Sarah Jaffe’s album Suburban Nature was one of my favorites of 2010. The Denton, Texas native has been working on her debut album for the past three years, and we wrote about her during the early writing/recording process in 2007, when we covered the Dallas lesbian scene. Although we didn’t specify her sexuality, our writer covered her set and also shared that Sarah was an AfterEllen.com reader which, as you probably know, doesn’t make you a lesbian by default.
Somewhere in that time, though, it was somehow just known that Sarah Jaffe didn’t identify as straight. But since our policy is to not “out” people or write they are out if they haven’t, in fact, made a statement indicating as such, I was having a hard time figuring out where Sarah’s incredible album fit in to my end of the year music wrap-up. So, just to be safe, I e-mailed her publicist asking how she identifies, because “I loved her album and wanted to put on our Top 10 list for the year but wasn’t sure if she was out.” Notice I wasn’t requesting an interview, or anything from the publicist other than some clarification. The response:
Thanks so much for thinking about Sarah for this, but I think we’ll have to pass on this one.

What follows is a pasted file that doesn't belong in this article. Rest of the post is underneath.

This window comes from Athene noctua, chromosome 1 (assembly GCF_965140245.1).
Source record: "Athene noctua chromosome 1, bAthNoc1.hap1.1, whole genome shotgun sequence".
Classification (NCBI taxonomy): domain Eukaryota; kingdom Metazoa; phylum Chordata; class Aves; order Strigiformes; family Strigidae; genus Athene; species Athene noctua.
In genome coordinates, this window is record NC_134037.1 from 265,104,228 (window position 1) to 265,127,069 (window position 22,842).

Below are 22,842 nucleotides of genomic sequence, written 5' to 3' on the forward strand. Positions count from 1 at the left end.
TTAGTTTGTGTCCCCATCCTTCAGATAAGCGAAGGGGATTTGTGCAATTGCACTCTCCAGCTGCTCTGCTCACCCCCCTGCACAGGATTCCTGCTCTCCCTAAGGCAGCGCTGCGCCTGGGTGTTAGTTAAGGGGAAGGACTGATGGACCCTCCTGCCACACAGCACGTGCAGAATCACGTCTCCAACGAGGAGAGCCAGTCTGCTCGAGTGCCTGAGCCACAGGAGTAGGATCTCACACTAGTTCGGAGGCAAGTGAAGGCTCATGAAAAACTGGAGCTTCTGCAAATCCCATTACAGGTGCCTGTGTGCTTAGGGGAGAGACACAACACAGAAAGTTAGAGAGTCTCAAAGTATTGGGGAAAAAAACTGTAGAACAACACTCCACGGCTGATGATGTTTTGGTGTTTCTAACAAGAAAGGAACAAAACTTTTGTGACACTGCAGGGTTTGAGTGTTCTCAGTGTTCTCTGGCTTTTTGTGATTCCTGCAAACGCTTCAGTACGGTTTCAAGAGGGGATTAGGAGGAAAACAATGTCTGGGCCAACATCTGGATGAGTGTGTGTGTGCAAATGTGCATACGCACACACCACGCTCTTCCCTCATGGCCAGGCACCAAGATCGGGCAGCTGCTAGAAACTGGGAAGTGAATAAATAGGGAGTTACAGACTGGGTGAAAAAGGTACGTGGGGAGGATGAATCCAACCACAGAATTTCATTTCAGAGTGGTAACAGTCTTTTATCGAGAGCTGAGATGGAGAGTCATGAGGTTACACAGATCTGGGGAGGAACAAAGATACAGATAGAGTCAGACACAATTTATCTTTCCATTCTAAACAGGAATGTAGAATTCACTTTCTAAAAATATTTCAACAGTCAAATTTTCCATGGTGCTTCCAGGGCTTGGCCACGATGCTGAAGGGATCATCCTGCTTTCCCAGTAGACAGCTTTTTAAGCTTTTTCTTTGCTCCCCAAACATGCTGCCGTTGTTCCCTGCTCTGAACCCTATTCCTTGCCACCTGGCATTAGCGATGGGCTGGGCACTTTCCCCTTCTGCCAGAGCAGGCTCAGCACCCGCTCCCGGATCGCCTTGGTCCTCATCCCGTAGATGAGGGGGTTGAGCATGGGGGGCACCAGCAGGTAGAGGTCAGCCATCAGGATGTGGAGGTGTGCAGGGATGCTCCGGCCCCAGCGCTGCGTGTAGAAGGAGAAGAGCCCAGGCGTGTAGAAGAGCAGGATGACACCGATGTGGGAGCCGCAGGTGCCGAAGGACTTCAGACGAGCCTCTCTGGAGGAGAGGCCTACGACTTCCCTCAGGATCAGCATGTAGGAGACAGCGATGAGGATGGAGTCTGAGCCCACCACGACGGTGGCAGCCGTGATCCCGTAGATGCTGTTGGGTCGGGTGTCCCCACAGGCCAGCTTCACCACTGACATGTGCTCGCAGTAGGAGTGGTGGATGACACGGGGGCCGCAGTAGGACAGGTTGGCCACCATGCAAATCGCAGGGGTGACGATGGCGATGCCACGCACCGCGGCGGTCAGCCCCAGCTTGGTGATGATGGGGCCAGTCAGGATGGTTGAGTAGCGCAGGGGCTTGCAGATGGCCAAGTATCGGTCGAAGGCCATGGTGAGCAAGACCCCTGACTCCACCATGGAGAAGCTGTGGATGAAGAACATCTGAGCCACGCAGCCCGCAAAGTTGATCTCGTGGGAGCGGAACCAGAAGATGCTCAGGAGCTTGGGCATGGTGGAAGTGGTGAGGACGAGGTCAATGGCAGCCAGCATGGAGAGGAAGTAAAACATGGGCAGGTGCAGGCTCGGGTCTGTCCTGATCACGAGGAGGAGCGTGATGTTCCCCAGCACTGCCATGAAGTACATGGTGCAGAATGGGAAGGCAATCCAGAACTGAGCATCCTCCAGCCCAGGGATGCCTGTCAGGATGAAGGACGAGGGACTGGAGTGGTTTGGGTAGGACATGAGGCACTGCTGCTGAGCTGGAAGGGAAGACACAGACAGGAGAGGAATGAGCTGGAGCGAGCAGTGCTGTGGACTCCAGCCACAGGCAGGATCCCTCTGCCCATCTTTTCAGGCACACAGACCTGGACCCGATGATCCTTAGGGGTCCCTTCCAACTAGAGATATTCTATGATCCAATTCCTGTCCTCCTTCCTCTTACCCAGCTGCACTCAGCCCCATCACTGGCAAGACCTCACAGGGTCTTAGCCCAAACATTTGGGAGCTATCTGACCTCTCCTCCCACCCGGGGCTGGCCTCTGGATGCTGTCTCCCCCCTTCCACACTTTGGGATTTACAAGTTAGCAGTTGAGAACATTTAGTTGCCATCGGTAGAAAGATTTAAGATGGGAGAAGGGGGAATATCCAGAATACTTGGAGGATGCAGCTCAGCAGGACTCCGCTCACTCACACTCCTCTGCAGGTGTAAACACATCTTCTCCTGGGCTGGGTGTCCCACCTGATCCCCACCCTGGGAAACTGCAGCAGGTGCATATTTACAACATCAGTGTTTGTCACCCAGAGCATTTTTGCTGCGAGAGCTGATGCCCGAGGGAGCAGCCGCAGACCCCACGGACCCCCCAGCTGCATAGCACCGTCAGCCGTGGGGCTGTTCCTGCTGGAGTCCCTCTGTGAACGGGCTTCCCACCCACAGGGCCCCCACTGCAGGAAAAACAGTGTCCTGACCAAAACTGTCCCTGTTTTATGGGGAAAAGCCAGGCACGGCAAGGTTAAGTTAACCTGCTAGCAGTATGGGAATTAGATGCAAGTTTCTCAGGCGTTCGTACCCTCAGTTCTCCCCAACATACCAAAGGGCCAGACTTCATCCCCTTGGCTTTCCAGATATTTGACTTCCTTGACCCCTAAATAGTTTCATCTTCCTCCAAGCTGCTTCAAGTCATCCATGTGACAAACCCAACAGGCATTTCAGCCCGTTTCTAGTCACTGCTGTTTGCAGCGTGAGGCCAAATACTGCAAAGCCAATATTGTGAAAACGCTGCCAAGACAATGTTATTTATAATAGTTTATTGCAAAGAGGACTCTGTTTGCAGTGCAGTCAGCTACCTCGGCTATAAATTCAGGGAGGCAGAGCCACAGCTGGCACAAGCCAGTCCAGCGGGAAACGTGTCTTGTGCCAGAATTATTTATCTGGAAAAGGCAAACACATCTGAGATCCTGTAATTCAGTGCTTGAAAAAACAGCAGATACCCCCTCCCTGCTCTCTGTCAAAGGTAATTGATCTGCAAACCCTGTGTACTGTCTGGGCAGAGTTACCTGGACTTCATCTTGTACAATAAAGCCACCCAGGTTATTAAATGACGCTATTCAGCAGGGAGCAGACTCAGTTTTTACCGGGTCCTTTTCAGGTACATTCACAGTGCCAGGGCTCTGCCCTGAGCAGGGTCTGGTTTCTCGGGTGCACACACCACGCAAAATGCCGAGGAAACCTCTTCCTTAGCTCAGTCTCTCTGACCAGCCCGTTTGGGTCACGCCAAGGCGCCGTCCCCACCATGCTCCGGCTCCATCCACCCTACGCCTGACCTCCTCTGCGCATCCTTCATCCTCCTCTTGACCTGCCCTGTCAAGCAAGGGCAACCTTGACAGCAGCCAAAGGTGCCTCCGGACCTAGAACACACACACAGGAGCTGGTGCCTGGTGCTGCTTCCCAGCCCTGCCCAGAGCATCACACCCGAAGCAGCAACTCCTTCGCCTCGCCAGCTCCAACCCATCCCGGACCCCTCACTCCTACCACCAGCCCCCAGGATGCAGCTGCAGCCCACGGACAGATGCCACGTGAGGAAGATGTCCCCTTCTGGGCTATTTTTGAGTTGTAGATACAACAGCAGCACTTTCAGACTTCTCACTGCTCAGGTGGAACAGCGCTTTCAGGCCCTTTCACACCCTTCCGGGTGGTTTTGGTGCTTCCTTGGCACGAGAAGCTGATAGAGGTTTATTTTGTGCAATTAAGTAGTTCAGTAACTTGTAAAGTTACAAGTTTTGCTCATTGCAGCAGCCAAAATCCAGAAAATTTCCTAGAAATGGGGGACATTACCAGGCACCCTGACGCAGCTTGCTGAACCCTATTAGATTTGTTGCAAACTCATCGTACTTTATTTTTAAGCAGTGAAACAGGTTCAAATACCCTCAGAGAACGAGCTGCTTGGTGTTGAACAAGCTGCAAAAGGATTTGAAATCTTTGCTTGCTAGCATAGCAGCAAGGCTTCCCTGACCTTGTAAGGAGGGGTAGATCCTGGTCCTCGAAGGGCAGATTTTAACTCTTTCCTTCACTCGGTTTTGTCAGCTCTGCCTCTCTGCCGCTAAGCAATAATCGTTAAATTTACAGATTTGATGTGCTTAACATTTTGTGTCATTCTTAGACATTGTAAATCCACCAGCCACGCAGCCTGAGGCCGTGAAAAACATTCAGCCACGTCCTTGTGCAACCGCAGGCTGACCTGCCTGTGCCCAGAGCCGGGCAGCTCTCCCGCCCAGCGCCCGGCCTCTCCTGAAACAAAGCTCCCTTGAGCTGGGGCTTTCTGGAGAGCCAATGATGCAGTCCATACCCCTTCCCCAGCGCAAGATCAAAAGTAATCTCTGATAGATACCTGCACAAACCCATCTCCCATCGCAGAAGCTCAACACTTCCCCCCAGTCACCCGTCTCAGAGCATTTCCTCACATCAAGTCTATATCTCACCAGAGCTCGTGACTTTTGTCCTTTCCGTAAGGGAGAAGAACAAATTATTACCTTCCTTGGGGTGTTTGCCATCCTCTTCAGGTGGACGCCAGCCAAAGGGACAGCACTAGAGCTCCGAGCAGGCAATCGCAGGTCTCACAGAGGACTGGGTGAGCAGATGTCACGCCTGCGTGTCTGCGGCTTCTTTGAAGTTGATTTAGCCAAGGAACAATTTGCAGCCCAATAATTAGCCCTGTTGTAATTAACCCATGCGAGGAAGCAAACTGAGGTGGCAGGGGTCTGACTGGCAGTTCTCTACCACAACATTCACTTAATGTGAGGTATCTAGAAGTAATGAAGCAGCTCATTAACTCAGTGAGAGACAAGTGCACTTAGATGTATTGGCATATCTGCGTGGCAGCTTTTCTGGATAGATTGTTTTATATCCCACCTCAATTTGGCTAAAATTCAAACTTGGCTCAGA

I was a little confused — pass on being listed as having an awesome album? Or pass on being queer? It didn’t make me less of a fan of the album or of Sarah’s, but it did serve as yet another reminder that some people aren’t as open about their sexuality, even if it means that they are being praised for happening to be gay but, most importantly, having made an incredible album.
So it didn’t really surprise me to see a new interview with Sarah in The Dallas Voice, in which she touched on her sexuality — and her AfterEllen.com coverage from 2007. An excerpt:
Jaffe’s “small amount of success” has already been on the receiving end of the “is she or isn’t she” curiosity. She received accidental lesbian attention when AfterEllen.com included her in a travel destination piece on Dallas and, she surmises, the writer mistook her for Erase Errata’s Sara Jaffe. Perhaps it was a blessing in disguise — it expanded her audience base.
“I do have a large lesbian following and it’s great anywhere it comes from,” she says. “Any sort of relating that anybody can get out of music is a wonderful thing.”
Interesting — so Sarah is happy to have fans relate to her no matter how or where that comes from — including, perhaps, a shared not-so-straight identification when it comes to their sexuality? It appears, then, that this might be a sad case of the homophobic-by-default publicist. But that publicist can’t stop Sarah if she is really as honest and forthcoming about her sexuality as she was with The Voice.
Sexuality is gray for me but people are gonna talk about those things. I’ve loved men and I’ve loved women but it’s more like I relate to a human connection.
And by that definition, Sarah would have definitely fit right in on the list. Too bad her publicist wasn’t interested in that kind of “connection” Sarah hopes to encourage.
Now go buy Suburban Nature, or watch this video for the single “Clementine” and fall in love with Sarah Jaffe.